IF YOU AGREE: Reaching the agreement by yourselves on how to divide money and property means there is no need for official paperwork.
But, making this kind of arrangement when a relationship ends is not legally binding. That means a court would not be able to enforce it.
There is a way to make your own agreement on dividing assets legal and binding. As a rule, you would need the services of a solicitor to help you draw up the paperwork.
How to Make an Agreement Legally Binding
A solicitor would need to draft a ‘consent order’. You can then ask a court to approve your consent order to make the terms in the agreement ‘legally’ bound.
Contents set out in a consent order should explain how you will divide up your assets. It is a legal document that confirms wishes set out in the agreement on your valuable belongings, such as:
- Properties and personal possessions
- Savings and investments
Note: Providing both of you agree it can also include your arrangements for maintenance payments. In this case, it might also include a family-based arrangement for paying child maintenance.
Deadlines for Making a Consent Order
To meet the conditions for asking the court to approve a consent order, both of these must apply:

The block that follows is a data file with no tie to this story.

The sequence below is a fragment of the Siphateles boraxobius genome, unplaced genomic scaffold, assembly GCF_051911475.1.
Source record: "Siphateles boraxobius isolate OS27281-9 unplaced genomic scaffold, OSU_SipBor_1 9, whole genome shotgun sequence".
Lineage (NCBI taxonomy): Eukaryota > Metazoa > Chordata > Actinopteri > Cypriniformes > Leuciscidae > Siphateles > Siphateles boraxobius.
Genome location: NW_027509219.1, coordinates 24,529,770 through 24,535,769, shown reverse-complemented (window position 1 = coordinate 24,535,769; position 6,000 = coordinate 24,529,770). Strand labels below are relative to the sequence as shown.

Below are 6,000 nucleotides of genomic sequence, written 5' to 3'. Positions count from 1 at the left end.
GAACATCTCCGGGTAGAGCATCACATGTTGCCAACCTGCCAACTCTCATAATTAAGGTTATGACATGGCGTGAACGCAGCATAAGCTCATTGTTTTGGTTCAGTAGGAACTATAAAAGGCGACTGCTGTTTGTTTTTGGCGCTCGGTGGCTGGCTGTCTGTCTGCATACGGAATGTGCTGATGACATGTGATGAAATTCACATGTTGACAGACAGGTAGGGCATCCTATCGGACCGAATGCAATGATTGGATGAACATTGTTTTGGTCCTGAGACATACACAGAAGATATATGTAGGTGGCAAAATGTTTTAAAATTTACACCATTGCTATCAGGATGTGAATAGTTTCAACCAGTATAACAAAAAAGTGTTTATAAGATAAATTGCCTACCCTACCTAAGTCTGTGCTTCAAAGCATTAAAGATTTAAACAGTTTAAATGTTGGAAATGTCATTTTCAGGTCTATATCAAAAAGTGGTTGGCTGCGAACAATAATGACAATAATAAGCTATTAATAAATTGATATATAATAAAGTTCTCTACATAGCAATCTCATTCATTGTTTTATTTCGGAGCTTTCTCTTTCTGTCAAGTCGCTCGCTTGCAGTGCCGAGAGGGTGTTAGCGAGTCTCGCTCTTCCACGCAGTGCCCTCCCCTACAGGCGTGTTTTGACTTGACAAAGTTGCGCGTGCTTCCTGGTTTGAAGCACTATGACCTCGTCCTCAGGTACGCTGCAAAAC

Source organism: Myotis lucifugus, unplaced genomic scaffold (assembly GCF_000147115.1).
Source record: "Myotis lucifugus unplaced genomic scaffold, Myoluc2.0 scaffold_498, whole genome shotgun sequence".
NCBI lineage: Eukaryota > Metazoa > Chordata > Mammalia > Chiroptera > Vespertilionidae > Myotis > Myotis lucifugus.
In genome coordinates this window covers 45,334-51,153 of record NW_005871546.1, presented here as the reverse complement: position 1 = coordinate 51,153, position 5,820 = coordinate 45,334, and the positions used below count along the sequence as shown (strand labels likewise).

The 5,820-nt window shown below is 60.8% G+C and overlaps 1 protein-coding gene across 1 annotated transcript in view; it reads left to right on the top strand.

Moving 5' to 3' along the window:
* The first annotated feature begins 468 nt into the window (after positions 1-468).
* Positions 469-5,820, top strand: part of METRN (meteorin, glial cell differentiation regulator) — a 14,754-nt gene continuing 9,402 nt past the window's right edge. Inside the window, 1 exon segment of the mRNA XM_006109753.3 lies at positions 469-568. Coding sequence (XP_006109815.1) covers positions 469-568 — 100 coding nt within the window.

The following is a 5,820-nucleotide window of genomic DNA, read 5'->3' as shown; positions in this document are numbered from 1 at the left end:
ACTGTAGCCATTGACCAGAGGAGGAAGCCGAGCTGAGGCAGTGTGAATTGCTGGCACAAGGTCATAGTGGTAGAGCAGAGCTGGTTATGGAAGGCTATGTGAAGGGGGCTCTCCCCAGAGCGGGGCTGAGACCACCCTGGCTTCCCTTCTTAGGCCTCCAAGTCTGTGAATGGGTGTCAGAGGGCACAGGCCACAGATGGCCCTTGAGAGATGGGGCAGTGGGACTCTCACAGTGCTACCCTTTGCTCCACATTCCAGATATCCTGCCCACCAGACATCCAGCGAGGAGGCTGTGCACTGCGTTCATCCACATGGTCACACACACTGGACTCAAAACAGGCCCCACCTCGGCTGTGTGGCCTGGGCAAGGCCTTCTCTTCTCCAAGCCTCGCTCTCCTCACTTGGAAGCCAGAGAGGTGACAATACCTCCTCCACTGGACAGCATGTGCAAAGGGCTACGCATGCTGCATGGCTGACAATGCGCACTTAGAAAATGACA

- You already started the paperwork needed to get divorced or to end a civil partnership.
- You have not yet made an application to get the final legal document that ends the relationship.
Asking for Court Approval
There are several different forms that you and your ex-partner will both need to sign, including:
- The consent order drafted by a solicitor (and you will need two 2) photocopies of the signed original.
- A ‘statement of information’ Form D81 to help the court to decide whether the financial and property arrangements are fair.
Also, Form A ‘notice of an application for a financial order’ needs filling in by one of the ex-partners.
The next step is to send the signed forms, copies, and fee, all together to the relevant court. As a rule, this will be the same court that is dealing with the paperwork to divorce or end the civil partnership. Remember to keep some copies for your own records.
ALSO IN THIS SECTION
Splitting Up Money and Property | How to divide assets and possessions ‘fairly’ when couples separate.
Using Mediation | How a mediator can help ex-partners agree on splitting up their money and property.
Note: Check through the list of court fees to see if you can get help (e.g. if you get benefits or you are on a low income).
If You Get Court Approval for a Consent Order
In most cases, there should be no need for a court hearing. As a rule, if the judge thinks it is fair, the outcome will be to approve the consent order (making it legally binding).
But, if the judge decides that the agreement on dividing assets is not fair, the outcome can either be:
- To change the consent order.
- To make a new court order which will inform you how to divide your money and property.